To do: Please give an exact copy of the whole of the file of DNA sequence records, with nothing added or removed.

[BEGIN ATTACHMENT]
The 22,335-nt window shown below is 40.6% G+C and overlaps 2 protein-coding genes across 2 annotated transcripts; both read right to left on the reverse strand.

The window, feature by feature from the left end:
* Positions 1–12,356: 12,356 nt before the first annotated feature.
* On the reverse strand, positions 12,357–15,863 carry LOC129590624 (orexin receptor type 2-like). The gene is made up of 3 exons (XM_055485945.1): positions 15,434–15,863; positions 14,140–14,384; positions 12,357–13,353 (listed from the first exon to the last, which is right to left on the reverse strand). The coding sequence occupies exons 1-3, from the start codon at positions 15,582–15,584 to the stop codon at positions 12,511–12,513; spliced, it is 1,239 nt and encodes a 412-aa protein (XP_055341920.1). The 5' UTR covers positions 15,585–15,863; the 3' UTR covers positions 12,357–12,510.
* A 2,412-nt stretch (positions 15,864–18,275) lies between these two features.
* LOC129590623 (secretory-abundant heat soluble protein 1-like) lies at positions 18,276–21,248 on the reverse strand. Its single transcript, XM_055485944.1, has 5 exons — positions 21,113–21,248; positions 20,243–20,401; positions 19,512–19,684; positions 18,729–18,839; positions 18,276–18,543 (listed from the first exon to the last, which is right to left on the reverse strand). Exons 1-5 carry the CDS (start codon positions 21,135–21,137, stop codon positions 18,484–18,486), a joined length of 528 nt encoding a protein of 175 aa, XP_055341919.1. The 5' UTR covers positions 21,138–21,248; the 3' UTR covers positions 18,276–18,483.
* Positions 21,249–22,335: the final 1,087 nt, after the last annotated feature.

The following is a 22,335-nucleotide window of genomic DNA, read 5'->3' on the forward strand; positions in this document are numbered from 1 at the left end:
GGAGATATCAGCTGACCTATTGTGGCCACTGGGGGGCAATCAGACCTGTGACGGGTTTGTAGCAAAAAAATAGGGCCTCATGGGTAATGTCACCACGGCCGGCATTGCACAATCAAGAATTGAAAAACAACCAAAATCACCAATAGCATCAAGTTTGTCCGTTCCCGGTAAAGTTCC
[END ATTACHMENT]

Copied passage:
The 22,335-nt window shown below is 40.6% G+C and overlaps 2 protein-coding genes across 2 annotated transcripts; both read right to left on the reverse strand.

The window, feature by feature from the left end:
* Positions 1–12,356: 12,356 nt before the first annotated feature.
* On the reverse strand, positions 12,357–15,863 carry LOC129590624 (orexin receptor type 2-like). The gene is made up of 3 exons (XM_055485945.1): positions 15,434–15,863; positions 14,140–14,384; positions 12,357–13,353 (listed from the first exon to the last, which is right to left on the reverse strand). The coding sequence occupies exons 1-3, from the start codon at positions 15,582–15,584 to the stop codon at positions 12,511–12,513; spliced, it is 1,239 nt and encodes a 412-aa protein (XP_055341920.1). The 5' UTR covers positions 15,585–15,863; the 3' UTR covers positions 12,357–12,510.
* A 2,412-nt stretch (positions 15,864–18,275) lies between these two features.
* LOC129590623 (secretory-abundant heat soluble protein 1-like) lies at positions 18,276–21,248 on the reverse strand. Its single transcript, XM_055485944.1, has 5 exons — positions 21,113–21,248; positions 20,243–20,401; positions 19,512–19,684; positions 18,729–18,839; positions 18,276–18,543 (listed from the first exon to the last, which is right to left on the reverse strand). Exons 1-5 carry the CDS (start codon positions 21,135–21,137, stop codon positions 18,484–18,486), a joined length of 528 nt encoding a protein of 175 aa, XP_055341919.1. The 5' UTR covers positions 21,138–21,248; the 3' UTR covers positions 18,276–18,483.
* Positions 21,249–22,335: the final 1,087 nt, after the last annotated feature.

The following is a 22,335-nucleotide window of genomic DNA, read 5'->3' on the forward strand; positions in this document are numbered from 1 at the left end:
GGAGATATCAGCTGACCTATTGTGGCCACTGGGGGGCAATCAGACCTGTGACGGGTTTGTAGCAAAAAAATAGGGCCTCATGGGTAATGTCACCACGGCCGGCATTGCACAATCAAGAATTGAAAAACAACCAAAATCACCAATAGCATCAAGTTTGTCCGTTCCCGGTAAAGTTCC